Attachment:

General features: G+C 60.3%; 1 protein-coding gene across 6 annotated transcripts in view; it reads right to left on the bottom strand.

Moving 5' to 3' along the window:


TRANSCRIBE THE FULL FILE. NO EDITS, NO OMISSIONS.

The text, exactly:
General features: G+C 60.3%; 1 protein-coding gene across 6 annotated transcripts in view; it reads right to left on the bottom strand.

Moving 5' to 3' along the window: